Will IGP Khalid now support IPCMC with police given right to appeal against conviction?
Eyebrows of all Malaysians would have been raised when they heard the Inspector-General of Police, Tan Sri Khalid Abu Bakar claiming yesterday that the police had never objected to the establishment of the Independent Police Complaints and Misconduct Commission (IPCMC), the key recommendation of the Dzaiddin Police Royal Commission of Inquiry a decade ago.
Khalid should not think that Malaysians have short memories as to forget that it was the vehement and even ferocious opposition of the police leadership, even at one time threatening a police revolt, together with opportunistic UMNO leaders at the time, who was responsible for the killing of the IPCMC proposal, which speeded up the downfall of the then Prime Minister, Datuk Seri Abdullah Ahmad Badawi who could not walk his talk of police reforms.
Khalid now says that the IPCMC proposal treated the police like “second-class citizens” with no avenue for justice, as there was no right to appeal any conviction.
Is Khalid now saying that the police will support the IPCMC proposal if police is given the right to appeal against any conviction?
Malaysians fully agree that the police are entitled to fairness and justice and should have the right of appeal against any conviction under the IPCMC bill.
Is Khalid prepared to take the initiative to propose to the Home Minister, the Prime Minister and the Cabinet that the IPCMC Bill, giving the police the right to appeal against conviction, should be presented to Parliament for passage especially as this is the only way to restore public confidence in the integrity and professionalism of the police and to eradicate police abuses and corruption.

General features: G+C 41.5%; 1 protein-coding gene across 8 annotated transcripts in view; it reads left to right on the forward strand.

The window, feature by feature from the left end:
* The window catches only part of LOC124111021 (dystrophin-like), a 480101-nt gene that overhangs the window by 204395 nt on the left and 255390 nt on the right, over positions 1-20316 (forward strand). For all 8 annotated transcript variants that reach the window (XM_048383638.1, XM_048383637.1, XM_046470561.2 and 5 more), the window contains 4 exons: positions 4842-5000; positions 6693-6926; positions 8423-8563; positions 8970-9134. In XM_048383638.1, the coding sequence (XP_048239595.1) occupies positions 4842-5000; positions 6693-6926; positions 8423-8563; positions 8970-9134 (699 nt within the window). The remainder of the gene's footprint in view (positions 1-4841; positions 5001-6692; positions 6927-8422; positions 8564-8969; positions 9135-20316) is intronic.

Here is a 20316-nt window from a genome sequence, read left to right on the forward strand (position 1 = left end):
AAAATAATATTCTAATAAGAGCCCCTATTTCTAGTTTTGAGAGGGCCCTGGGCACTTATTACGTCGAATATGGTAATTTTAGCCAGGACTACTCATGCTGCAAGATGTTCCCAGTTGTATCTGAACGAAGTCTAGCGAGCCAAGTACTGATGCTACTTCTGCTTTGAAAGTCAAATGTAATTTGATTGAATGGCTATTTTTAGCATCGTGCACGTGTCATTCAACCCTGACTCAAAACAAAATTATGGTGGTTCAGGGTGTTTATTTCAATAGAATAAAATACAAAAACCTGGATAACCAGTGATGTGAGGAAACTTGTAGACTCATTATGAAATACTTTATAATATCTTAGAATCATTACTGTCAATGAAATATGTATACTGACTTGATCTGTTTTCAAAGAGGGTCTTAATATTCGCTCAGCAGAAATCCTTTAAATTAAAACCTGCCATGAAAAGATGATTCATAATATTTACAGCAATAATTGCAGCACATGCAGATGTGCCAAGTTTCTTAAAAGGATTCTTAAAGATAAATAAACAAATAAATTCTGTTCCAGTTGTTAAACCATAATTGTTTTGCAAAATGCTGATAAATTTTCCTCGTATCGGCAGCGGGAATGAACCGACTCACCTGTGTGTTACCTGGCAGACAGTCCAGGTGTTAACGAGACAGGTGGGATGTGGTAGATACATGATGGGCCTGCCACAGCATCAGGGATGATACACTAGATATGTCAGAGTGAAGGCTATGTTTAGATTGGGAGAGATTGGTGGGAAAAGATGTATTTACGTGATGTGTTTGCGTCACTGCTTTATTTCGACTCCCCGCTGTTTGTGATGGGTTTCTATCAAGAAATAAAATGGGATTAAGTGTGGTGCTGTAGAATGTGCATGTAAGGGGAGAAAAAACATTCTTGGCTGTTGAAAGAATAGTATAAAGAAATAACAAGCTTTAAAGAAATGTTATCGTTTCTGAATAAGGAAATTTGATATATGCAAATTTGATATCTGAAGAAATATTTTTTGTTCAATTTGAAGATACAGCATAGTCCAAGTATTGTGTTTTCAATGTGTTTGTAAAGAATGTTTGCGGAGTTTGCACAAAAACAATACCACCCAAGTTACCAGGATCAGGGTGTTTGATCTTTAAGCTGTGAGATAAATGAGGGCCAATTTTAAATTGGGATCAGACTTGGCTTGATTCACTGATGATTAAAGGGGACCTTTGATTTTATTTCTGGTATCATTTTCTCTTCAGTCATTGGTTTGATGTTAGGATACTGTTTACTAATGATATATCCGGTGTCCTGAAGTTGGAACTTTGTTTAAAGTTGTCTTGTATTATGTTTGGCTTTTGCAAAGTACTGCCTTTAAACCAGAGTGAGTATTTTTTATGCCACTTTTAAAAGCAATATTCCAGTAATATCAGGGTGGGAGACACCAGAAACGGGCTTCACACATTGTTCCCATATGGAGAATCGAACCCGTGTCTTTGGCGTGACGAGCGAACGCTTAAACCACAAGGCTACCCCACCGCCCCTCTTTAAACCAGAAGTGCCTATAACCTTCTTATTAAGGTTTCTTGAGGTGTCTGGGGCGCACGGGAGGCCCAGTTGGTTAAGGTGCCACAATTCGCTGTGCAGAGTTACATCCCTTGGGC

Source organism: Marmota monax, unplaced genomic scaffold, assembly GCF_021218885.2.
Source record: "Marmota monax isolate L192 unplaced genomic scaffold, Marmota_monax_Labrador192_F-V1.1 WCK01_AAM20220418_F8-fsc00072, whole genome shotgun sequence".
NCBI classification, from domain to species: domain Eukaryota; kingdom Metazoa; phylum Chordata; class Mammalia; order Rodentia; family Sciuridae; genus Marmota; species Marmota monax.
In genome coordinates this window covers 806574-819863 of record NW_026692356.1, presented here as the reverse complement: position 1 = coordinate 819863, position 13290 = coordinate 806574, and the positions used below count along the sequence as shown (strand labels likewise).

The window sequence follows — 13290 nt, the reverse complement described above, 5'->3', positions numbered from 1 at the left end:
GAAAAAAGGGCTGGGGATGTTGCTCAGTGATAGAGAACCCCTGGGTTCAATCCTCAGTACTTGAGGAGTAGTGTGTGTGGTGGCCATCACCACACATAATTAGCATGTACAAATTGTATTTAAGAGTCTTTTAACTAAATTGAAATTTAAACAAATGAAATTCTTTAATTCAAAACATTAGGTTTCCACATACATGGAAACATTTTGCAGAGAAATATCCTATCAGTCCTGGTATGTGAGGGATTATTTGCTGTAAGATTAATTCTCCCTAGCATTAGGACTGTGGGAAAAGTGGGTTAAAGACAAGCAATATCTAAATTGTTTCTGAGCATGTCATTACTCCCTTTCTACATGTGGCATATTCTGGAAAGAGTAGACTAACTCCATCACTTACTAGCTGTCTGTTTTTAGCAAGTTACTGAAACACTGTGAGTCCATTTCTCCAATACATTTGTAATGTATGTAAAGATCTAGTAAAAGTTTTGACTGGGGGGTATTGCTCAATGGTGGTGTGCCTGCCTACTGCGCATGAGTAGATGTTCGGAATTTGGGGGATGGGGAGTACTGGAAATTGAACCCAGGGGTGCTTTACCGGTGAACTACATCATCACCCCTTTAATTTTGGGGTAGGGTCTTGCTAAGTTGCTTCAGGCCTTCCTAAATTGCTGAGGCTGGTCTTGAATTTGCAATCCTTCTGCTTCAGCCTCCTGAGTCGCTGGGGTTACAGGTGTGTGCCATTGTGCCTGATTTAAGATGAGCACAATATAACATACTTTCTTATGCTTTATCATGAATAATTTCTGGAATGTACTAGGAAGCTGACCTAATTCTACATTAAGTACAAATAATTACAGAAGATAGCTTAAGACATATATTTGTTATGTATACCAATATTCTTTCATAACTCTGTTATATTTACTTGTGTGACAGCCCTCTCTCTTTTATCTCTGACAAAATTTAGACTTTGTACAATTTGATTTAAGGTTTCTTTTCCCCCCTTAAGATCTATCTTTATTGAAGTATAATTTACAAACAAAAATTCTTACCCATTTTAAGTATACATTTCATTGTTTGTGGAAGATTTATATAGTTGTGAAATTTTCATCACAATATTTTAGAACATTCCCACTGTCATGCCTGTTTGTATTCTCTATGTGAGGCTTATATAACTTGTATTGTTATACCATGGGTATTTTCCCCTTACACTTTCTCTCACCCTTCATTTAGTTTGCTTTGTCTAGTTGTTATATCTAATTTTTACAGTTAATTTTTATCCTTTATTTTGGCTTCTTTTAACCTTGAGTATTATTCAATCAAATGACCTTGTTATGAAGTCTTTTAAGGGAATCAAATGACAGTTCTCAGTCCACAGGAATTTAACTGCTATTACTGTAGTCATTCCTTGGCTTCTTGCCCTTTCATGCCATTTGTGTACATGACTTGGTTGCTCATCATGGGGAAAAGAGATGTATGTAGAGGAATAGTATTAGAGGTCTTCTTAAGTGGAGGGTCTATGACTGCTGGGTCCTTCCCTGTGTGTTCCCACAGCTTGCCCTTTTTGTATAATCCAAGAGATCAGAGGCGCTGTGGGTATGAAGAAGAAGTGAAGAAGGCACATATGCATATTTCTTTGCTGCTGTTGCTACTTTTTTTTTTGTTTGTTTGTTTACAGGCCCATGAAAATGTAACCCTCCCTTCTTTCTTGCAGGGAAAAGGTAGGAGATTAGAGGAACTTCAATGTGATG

This is urgent and imperative for three reasons:
- One of the main objectives of IPCMC was to end deaths in police custody but police custodial deaths have not ended and have continued to be a national scandal despite the three-year operation of Enforcement Agency Integrity Commission (EAIC).
- The establishment of a special committee headed by the Inspector-General of Police in June last year has also failed to curb police custodial deaths.
- The Court of Appeal in the A. Kugan case in August called for “zero tolerance” for plolice custodial deaths and recommended that independent public inquiries be held for all such cases.
The Court of Appeal in the A.Kugan case also censured Khalid, who was the Selangor police chief at the time, for acting both as “judge and jury” and committing “an affront to fair play and transparency” when he negotiated with the Attorney-General for investigations into police officers and men in their probe into the death of Kugan to be confined to Section 330 of the Penal Code for voluntarily causing hurt.
This is what Justice David Wong Dak Wah said in his 51-page Court of Appeal judgement:
“What appears to have happened was that the police had become the judge and jury of a complaint made against their behaviour in relation to the death-in-custody case.
“This conduct, with respect, misses the point completely and that is the police force at that point in time was ‘on trial’ and to allow the police to determine what ought to be done was simply asking the wrongdoers to do their own investigations and determine the appropriate actions.
“Common sense militates against such a course of action.”
With the No. 1 Police Officer censured by the Court of Appeal for flouting the basic principles of “fair play and transparency” when the police force itself is “on trial”, with the IGP incapable of pleading any extenuating or mitigating circumstances, is it any wonder there is little public trust or confidence that the police will be able to police itself against police abuses and corruption – why the IPCMC should be established although a decade after it was recommended by the Dzaiddin RCI?